Wednesday, December 2, 2009
Rhino Poaching Surges in Asia, Africa
The sad news is that rhinos all over the world are being poached at an alarming rate. Asian demand for horns and sophisticated new ways to poach are taking a toll on the rhino populations. Zimbabwe has the most serious problem as the rhino numbers decrease and the conviction rate for these crimes is only 3 percent. Even new measures to stop the poaching in South Africa have been instituted, the poaching there is still on the rise. The director of the Species Programme at WWF International has called on all the countries of concern to outline specific actions they are going to take to protect rhinos in the wild. Not only is this a problem with African rhinos, but the Sumatran and Javan rhino range countries need to increase their enforcement efforts and improve the management of the remaining rhinos.
Most of the rhino horns that leave South Africa go directly to southeast and east Asia, especially Vietnam and China. The medicinal markets highly prize rhino horns. Vietnamese nationals in South Africa have been identified in rhino crime investigations. When there is political will, conservation groups will ensure better law enforcement and conservation programs for these animals. There has been some success in areas and the rhino population has shown some increase.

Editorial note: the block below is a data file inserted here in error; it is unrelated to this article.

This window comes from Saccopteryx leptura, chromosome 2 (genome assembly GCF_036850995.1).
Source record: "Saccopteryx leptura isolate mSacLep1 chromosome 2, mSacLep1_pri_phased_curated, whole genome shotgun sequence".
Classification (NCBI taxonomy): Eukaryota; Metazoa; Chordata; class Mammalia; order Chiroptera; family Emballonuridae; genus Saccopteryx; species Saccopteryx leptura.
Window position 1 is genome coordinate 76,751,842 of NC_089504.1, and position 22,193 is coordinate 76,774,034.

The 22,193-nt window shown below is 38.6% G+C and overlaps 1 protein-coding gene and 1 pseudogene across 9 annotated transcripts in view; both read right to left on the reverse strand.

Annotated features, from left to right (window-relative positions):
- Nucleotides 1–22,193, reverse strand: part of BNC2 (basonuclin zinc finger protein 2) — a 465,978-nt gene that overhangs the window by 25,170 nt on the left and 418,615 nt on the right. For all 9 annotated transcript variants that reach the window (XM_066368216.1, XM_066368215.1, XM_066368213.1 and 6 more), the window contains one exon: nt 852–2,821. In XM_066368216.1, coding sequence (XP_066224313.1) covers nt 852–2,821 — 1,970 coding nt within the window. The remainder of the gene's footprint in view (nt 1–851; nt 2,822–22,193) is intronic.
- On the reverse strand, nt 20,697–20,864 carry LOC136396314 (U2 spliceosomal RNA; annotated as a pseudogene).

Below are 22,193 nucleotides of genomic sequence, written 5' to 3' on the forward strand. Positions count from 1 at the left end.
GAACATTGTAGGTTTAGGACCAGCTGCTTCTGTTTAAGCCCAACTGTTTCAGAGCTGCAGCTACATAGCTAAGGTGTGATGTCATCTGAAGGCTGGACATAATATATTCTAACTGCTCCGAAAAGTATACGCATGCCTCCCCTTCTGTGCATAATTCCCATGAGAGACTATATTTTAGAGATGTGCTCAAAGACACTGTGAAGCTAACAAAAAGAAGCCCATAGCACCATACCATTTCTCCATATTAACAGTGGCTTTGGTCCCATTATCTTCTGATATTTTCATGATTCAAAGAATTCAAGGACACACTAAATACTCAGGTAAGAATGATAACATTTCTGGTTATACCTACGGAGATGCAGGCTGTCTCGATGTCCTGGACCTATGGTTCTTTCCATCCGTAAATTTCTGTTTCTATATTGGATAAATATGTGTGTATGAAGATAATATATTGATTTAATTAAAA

Having been to Zimbabwe and seen these impressive animals up close, I will increase my efforts in the classroom to teach students about the importance of conserving all of the living things on our planet (well maybe leave out the cockroaches). I have video of (believe it or not) a "tame" wild rhino I was allowed to feed and pet while on safari in Kenya. I would share this with the students to generate interest, place them into small groups to brainstorm ideas to save the rhinos, and challenge them to do something to help. (write letters, make posters, make a "Save the Rhino" website, etc.)